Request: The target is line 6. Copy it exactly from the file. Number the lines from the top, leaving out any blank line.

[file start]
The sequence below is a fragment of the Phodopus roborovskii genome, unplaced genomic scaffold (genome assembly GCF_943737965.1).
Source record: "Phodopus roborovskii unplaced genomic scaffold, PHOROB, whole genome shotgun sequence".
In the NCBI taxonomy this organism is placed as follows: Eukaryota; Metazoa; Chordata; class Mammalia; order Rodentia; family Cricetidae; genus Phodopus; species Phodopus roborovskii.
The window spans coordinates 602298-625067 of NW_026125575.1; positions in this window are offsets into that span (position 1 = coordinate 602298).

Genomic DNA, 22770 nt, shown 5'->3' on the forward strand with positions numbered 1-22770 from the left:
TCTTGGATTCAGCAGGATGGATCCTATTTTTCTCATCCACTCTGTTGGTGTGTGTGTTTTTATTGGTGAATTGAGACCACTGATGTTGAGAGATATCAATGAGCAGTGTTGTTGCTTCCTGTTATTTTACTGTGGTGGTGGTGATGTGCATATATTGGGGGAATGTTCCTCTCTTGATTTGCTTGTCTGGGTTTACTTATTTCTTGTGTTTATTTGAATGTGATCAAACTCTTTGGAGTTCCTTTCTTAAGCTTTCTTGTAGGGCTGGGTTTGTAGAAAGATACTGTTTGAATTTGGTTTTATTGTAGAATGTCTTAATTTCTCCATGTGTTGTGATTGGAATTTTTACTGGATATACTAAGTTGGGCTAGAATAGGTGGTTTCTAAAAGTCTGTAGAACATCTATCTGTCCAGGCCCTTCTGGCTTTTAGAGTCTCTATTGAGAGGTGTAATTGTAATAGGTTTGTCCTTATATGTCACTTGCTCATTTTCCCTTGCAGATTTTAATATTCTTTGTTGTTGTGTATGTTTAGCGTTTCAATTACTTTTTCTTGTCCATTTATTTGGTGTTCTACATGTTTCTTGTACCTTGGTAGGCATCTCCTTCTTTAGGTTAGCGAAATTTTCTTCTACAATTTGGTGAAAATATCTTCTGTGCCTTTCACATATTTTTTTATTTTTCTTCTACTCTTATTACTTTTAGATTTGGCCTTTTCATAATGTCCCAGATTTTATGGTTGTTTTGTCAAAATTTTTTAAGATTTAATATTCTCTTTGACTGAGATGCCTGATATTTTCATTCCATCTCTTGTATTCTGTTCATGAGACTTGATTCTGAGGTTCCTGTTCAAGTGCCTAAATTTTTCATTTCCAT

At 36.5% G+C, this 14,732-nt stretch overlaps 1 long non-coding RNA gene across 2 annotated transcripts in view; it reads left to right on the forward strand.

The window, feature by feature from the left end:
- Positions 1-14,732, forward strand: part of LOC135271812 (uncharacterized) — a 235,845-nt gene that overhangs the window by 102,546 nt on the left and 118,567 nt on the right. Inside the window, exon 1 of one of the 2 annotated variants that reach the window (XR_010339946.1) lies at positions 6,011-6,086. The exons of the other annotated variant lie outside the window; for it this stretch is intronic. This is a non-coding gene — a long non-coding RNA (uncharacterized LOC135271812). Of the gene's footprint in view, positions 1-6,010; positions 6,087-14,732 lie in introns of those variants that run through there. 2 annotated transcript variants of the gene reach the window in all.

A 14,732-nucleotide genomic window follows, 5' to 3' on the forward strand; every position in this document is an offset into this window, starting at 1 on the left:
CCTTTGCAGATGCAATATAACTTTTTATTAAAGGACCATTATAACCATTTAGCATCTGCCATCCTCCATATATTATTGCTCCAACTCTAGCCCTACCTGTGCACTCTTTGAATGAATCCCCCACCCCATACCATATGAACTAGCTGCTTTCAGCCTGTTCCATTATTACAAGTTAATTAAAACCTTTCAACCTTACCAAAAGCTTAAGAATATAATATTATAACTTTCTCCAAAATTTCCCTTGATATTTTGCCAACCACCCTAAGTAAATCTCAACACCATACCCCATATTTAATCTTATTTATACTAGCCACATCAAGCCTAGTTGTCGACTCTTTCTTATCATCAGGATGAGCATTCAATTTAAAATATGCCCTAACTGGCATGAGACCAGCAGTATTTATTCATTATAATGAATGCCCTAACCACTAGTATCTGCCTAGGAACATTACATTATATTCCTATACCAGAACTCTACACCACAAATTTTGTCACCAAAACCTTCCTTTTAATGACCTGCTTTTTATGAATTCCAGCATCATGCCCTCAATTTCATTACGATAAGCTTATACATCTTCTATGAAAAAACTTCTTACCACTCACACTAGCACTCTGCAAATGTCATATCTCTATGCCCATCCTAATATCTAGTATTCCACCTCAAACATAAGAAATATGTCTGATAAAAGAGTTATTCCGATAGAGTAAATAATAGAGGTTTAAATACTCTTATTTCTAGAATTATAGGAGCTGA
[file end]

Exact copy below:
TCTTGGATTCAGCAGGATGGATCCTATTTTTCTCATCCACTCTGTTGGTGTGTGTGTTTTTATTGGTGAATTGAGACCACTGATGTTGAGAGATATCAATGAGCAGTGTTGTTGCTTCCTGTTATTTTACTGTGGTGGTGGTGATGTGCATATATTGGGGGAATGTTCCTCTCTTGATTTGCTTGTCTGGGTTTACTTATTTCTTGTGTTTATTTGAATGTGATCAAACTCTTTGGAGTTCCTTTCTTAAGCTTTCTTGTAGGGCTGGGTTTGTAGAAAGATACTGTTTGAATTTGGTTTTATTGTAGAATGTCTTAATTTCTCCATGTGTTGTGATTGGAATTTTTACTGGATATACTAAGTTGGGCTAGAATAGGTGGTTTCTAAAAGTCTGTAGAACATCTATCTGTCCAGGCCCTTCTGGCTTTTAGAGTCTCTATTGAGAGGTGTAATTGTAATAGGTTTGTCCTTATATGTCACTTGCTCATTTTCCCTTGCAGATTTTAATATTCTTTGTTGTTGTGTATGTTTAGCGTTTCAATTACTTTTTCTTGTCCATTTATTTGGTGTTCTACATGTTTCTTGTACCTTGGTAGGCATCTCCTTCTTTAGGTTAGCGAAATTTTCTTCTACAATTTGGTGAAAATATCTTCTGTGCCTTTCACATATTTTTTTATTTTTCTTCTACTCTTATTACTTTTAGATTTGGCCTTTTCATAATGTCCCAGATTTTATGGTTGTTTTGTCAAAATTTTTTAAGATTTAATATTCTCTTTGACTGAGATGCCTGATATTTTCATTCCATCTCTTGTATTCTGTTCATGAGACTTGATTCTGAGGTTCCTGTTCAAGTGCCTAAATTTTTCATTTCCAT